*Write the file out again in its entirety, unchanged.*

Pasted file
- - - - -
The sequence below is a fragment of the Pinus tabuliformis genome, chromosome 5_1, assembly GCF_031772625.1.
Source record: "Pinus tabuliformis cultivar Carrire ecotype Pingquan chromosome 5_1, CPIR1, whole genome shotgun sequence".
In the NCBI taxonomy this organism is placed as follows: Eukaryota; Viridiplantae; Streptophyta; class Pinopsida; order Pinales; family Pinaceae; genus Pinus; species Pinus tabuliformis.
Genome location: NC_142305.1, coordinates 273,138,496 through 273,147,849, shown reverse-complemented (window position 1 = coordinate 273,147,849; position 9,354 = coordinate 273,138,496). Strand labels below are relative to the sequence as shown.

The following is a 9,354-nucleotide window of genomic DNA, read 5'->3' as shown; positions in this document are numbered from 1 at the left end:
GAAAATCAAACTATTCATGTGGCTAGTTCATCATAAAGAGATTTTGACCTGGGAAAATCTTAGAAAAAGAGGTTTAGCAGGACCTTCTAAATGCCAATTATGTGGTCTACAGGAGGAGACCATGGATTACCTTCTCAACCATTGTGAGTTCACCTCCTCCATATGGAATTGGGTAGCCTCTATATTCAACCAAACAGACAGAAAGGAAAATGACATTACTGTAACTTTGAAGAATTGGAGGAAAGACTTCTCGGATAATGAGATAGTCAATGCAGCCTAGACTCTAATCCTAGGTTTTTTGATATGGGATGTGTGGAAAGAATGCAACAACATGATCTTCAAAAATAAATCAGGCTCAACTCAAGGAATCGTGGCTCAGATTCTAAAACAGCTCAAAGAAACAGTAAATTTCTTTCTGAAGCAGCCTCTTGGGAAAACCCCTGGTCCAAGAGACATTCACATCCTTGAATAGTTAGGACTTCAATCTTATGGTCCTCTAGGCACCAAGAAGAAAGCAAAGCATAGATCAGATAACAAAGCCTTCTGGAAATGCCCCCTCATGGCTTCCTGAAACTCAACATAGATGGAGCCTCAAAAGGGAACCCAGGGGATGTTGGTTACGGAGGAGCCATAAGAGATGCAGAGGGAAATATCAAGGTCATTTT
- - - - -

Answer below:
The sequence below is a fragment of the Pinus tabuliformis genome, chromosome 5_1, assembly GCF_031772625.1.
Source record: "Pinus tabuliformis cultivar Carrire ecotype Pingquan chromosome 5_1, CPIR1, whole genome shotgun sequence".
In the NCBI taxonomy this organism is placed as follows: Eukaryota; Viridiplantae; Streptophyta; class Pinopsida; order Pinales; family Pinaceae; genus Pinus; species Pinus tabuliformis.
Genome location: NC_142305.1, coordinates 273,138,496 through 273,147,849, shown reverse-complemented (window position 1 = coordinate 273,147,849; position 9,354 = coordinate 273,138,496). Strand labels below are relative to the sequence as shown.

The following is a 9,354-nucleotide window of genomic DNA, read 5'->3' as shown; positions in this document are numbered from 1 at the left end:
GAAAATCAAACTATTCATGTGGCTAGTTCATCATAAAGAGATTTTGACCTGGGAAAATCTTAGAAAAAGAGGTTTAGCAGGACCTTCTAAATGCCAATTATGTGGTCTACAGGAGGAGACCATGGATTACCTTCTCAACCATTGTGAGTTCACCTCCTCCATATGGAATTGGGTAGCCTCTATATTCAACCAAACAGACAGAAAGGAAAATGACATTACTGTAACTTTGAAGAATTGGAGGAAAGACTTCTCGGATAATGAGATAGTCAATGCAGCCTAGACTCTAATCCTAGGTTTTTTGATATGGGATGTGTGGAAAGAATGCAACAACATGATCTTCAAAAATAAATCAGGCTCAACTCAAGGAATCGTGGCTCAGATTCTAAAACAGCTCAAAGAAACAGTAAATTTCTTTCTGAAGCAGCCTCTTGGGAAAACCCCTGGTCCAAGAGACATTCACATCCTTGAATAGTTAGGACTTCAATCTTATGGTCCTCTAGGCACCAAGAAGAAAGCAAAGCATAGATCAGATAACAAAGCCTTCTGGAAATGCCCCCTCATGGCTTCCTGAAACTCAACATAGATGGAGCCTCAAAAGGGAACCCAGGGGATGTTGGTTACGGAGGAGCCATAAGAGATGCAGAGGGAAATATCAAGGTCATTTT